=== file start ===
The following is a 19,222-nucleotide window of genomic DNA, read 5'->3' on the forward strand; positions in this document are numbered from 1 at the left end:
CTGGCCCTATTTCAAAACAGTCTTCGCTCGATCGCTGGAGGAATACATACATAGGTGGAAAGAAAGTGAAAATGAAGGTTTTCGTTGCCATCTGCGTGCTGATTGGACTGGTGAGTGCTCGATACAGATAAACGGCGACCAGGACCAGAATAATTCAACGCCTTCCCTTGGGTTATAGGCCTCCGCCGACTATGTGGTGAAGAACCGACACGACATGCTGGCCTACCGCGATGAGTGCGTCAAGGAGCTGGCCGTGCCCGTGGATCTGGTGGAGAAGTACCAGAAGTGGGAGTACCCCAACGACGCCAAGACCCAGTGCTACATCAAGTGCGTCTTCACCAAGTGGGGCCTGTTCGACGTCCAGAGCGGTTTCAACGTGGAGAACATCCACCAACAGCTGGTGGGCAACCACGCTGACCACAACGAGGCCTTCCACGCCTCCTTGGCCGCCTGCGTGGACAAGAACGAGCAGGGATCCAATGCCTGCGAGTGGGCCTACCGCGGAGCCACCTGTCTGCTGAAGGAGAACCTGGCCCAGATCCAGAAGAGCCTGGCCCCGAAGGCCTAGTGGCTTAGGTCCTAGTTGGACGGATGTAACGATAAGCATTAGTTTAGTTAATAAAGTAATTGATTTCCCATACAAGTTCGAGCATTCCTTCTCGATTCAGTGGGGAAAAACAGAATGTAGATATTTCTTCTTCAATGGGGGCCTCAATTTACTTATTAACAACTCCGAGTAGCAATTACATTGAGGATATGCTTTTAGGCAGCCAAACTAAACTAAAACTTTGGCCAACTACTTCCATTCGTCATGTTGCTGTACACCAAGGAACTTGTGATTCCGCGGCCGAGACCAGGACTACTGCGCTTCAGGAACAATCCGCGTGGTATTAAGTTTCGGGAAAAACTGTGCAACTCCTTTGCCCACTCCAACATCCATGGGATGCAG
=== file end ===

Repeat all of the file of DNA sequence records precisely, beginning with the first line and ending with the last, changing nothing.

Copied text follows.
The following is a 19,222-nucleotide window of genomic DNA, read 5'->3' on the forward strand; positions in this document are numbered from 1 at the left end:
CTGGCCCTATTTCAAAACAGTCTTCGCTCGATCGCTGGAGGAATACATACATAGGTGGAAAGAAAGTGAAAATGAAGGTTTTCGTTGCCATCTGCGTGCTGATTGGACTGGTGAGTGCTCGATACAGATAAACGGCGACCAGGACCAGAATAATTCAACGCCTTCCCTTGGGTTATAGGCCTCCGCCGACTATGTGGTGAAGAACCGACACGACATGCTGGCCTACCGCGATGAGTGCGTCAAGGAGCTGGCCGTGCCCGTGGATCTGGTGGAGAAGTACCAGAAGTGGGAGTACCCCAACGACGCCAAGACCCAGTGCTACATCAAGTGCGTCTTCACCAAGTGGGGCCTGTTCGACGTCCAGAGCGGTTTCAACGTGGAGAACATCCACCAACAGCTGGTGGGCAACCACGCTGACCACAACGAGGCCTTCCACGCCTCCTTGGCCGCCTGCGTGGACAAGAACGAGCAGGGATCCAATGCCTGCGAGTGGGCCTACCGCGGAGCCACCTGTCTGCTGAAGGAGAACCTGGCCCAGATCCAGAAGAGCCTGGCCCCGAAGGCCTAGTGGCTTAGGTCCTAGTTGGACGGATGTAACGATAAGCATTAGTTTAGTTAATAAAGTAATTGATTTCCCATACAAGTTCGAGCATTCCTTCTCGATTCAGTGGGGAAAAACAGAATGTAGATATTTCTTCTTCAATGGGGGCCTCAATTTACTTATTAACAACTCCGAGTAGCAATTACATTGAGGATATGCTTTTAGGCAGCCAAACTAAACTAAAACTTTGGCCAACTACTTCCATTCGTCATGTTGCTGTACACCAAGGAACTTGTGATTCCGCGGCCGAGACCAGGACTACTGCGCTTCAGGAACAATCCGCGTGGTATTAAGTTTCGGGAAAAACTGTGCAACTCCTTTGCCCACTCCAACATCCATGGGATGCAG